I was confused by Matt's advice, which is why I wondered if I was doing it wrong. But how can it be wrong if the expert tells you to do it?? I don't know.

    Reply
  47. Collden

    I also saw a reduction in food cravings. I used to think that was a good thing – but now I'm not so sure. It sorta throws a wrench into the whole intuition theory.

    Like Matt said with this series, intuition needs to be combined with information and investigation. I had hoped that intuition would lead the pack, but now I'm not so sure.

    The addict can no longer rely on intuition – on his body's cravings and urges. He's got to rely on rational thought and will power. And I think there's a pretty good case to be made that our relationship with food has become an addiction – that these days we're not just eating to feel full, we're eating to feel good.

    I ate a lot of ice cream and then I got bored with it – and so I boasted that ice cream no longer tempts me.

    But the dopamine / reward circuit / porn analogy would be that you watched the same porn video a dozen times and it no longer turns you on – so you go looking for stimulation elsewhere. That site describes how porn addiction escalates because users keep needing to find more stimulating, exciting, shocking content as they build up their tolerance.

    So if regular ice cream doesn't do it for us anymore we have to move on kinkier foods like chocolate chip fudge brownies or whatever is the food equivalent of S&M.

    The theory goes that the dopamine tolerance allows us to binge – to consume past normal satiety. So we end up less satisfied and looking for more / better foods. But by that point, we're on the hunt to satisfy our reward circuitry, not our hunger.

    This might be an explanation for the experience I have sometimes at Thanksgiving and Christmas get-togethers. There's so much food, drink and desert available so I eat all day and I stalk from dish to dish; yet somehow at the end of the day I'm left feeling less satisfied than I would be from a normal meal.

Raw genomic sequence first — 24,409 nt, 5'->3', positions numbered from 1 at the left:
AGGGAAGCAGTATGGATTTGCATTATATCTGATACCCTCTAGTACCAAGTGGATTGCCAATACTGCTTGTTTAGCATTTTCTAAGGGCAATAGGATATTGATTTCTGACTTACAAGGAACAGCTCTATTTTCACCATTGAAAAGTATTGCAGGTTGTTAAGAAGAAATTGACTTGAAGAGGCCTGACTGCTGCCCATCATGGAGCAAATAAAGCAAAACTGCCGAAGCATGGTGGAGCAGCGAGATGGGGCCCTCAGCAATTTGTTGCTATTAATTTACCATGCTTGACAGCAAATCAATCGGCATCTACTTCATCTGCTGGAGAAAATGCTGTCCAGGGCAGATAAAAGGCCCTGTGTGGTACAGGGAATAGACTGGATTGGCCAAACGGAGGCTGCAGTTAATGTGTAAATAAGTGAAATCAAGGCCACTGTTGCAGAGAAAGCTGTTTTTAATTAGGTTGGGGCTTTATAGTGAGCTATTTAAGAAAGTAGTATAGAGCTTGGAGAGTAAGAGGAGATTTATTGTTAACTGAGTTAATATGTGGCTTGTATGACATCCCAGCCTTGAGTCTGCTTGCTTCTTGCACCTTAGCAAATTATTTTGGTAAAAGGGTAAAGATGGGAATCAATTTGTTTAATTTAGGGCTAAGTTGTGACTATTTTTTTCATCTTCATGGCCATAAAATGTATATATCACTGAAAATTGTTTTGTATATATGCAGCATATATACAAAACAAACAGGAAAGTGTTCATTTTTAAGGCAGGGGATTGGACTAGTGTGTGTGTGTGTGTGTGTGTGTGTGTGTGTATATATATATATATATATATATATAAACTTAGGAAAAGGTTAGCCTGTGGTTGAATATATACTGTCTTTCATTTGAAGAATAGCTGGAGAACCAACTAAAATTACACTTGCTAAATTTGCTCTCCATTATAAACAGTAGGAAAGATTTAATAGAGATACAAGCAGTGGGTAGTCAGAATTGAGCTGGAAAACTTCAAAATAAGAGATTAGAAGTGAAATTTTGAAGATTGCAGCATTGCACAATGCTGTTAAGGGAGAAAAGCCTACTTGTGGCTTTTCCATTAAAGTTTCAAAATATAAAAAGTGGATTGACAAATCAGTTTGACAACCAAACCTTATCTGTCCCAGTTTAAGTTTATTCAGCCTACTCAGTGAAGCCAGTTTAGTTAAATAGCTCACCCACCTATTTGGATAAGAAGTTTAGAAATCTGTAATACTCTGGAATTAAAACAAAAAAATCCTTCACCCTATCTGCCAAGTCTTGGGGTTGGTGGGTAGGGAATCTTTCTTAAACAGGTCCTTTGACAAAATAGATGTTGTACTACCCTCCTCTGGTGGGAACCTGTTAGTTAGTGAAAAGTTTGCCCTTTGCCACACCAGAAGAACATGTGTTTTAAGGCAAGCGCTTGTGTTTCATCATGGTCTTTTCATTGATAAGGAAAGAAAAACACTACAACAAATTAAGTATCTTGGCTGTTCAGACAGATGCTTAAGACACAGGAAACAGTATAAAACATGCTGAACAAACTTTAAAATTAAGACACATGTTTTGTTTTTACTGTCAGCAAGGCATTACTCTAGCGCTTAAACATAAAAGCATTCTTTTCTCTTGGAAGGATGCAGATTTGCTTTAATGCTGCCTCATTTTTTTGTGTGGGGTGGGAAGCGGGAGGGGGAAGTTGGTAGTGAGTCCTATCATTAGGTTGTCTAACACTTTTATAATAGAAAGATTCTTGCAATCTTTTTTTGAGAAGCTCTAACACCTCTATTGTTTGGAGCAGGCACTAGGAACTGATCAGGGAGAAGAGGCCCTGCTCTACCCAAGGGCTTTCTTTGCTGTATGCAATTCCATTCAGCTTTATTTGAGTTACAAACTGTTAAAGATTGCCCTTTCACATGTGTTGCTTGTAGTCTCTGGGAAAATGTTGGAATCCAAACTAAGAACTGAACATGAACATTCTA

Anyway, I think it's pretty clear that if we want to be able to enjoy simple, natural, humble food again we've got to quit the pornographic foods.

    Reply
  48. @kelly

    have you tried a probiotic or digestive enzyme for yourself and/or the baby? i was an active member of the wapf baby yahoo group for a few years after my first was born and there were always people with really great advice and suggestions for all kinds of breastfeeding/baby bm issues (and many other things, of course.) check it out if that interests you.

    i was told when my kids were young infants that if they were exclusively breastfed they would not have "regular" bm's. like even one a week was considered "normal." does your baby seem to be in pain? there are all kinds of natural easy digestive things you can do like teas or supplements…are you giving the baby cod liver oil by any chance?

    i'm not an expert by any stretch of the word, just a mom of two with a history of major stress hormones raging through me during pregnancy and mostly with my first for his first few years of life. the wap diet plus massive amounts of clo and other supplements really helped. now i am still nursing my almost 2 year old (second child) and am doing really well by just relaxing about food in general and pretty much eating what i want when i want.